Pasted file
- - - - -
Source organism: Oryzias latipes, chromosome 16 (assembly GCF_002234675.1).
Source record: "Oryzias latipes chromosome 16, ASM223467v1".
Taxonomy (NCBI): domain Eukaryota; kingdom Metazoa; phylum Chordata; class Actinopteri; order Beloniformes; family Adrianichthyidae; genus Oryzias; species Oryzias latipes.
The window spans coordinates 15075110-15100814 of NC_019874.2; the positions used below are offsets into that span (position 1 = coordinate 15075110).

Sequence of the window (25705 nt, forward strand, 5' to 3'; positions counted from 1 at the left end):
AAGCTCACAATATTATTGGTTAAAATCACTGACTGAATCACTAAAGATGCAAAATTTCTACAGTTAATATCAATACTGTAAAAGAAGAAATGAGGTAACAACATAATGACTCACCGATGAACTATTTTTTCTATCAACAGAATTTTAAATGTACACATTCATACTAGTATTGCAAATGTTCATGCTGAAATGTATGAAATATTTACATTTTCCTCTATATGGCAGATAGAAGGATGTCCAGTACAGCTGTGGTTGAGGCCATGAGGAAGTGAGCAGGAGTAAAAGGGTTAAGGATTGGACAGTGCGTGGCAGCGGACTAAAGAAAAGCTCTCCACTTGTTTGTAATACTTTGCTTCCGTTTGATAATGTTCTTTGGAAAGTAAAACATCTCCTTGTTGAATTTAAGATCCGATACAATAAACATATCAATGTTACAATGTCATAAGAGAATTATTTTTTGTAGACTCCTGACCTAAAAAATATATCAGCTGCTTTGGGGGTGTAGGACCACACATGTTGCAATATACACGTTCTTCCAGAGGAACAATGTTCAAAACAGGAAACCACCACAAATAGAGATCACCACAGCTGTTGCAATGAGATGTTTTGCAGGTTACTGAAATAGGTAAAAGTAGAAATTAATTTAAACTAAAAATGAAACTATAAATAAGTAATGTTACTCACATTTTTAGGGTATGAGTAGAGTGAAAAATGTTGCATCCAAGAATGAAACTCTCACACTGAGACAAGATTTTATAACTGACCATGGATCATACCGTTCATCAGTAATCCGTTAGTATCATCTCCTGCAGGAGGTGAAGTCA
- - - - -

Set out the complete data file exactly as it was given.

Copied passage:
Source organism: Oryzias latipes, chromosome 16 (assembly GCF_002234675.1).
Source record: "Oryzias latipes chromosome 16, ASM223467v1".
Taxonomy (NCBI): domain Eukaryota; kingdom Metazoa; phylum Chordata; class Actinopteri; order Beloniformes; family Adrianichthyidae; genus Oryzias; species Oryzias latipes.
The window spans coordinates 15075110-15100814 of NC_019874.2; the positions used below are offsets into that span (position 1 = coordinate 15075110).

Sequence of the window (25705 nt, forward strand, 5' to 3'; positions counted from 1 at the left end):
AAGCTCACAATATTATTGGTTAAAATCACTGACTGAATCACTAAAGATGCAAAATTTCTACAGTTAATATCAATACTGTAAAAGAAGAAATGAGGTAACAACATAATGACTCACCGATGAACTATTTTTTCTATCAACAGAATTTTAAATGTACACATTCATACTAGTATTGCAAATGTTCATGCTGAAATGTATGAAATATTTACATTTTCCTCTATATGGCAGATAGAAGGATGTCCAGTACAGCTGTGGTTGAGGCCATGAGGAAGTGAGCAGGAGTAAAAGGGTTAAGGATTGGACAGTGCGTGGCAGCGGACTAAAGAAAAGCTCTCCACTTGTTTGTAATACTTTGCTTCCGTTTGATAATGTTCTTTGGAAAGTAAAACATCTCCTTGTTGAATTTAAGATCCGATACAATAAACATATCAATGTTACAATGTCATAAGAGAATTATTTTTTGTAGACTCCTGACCTAAAAAATATATCAGCTGCTTTGGGGGTGTAGGACCACACATGTTGCAATATACACGTTCTTCCAGAGGAACAATGTTCAAAACAGGAAACCACCACAAATAGAGATCACCACAGCTGTTGCAATGAGATGTTTTGCAGGTTACTGAAATAGGTAAAAGTAGAAATTAATTTAAACTAAAAATGAAACTATAAATAAGTAATGTTACTCACATTTTTAGGGTATGAGTAGAGTGAAAAATGTTGCATCCAAGAATGAAACTCTCACACTGAGACAAGATTTTATAACTGACCATGGATCATACCGTTCATCAGTAATCCGTTAGTATCATCTCCTGCAGGAGGTGAAGTCA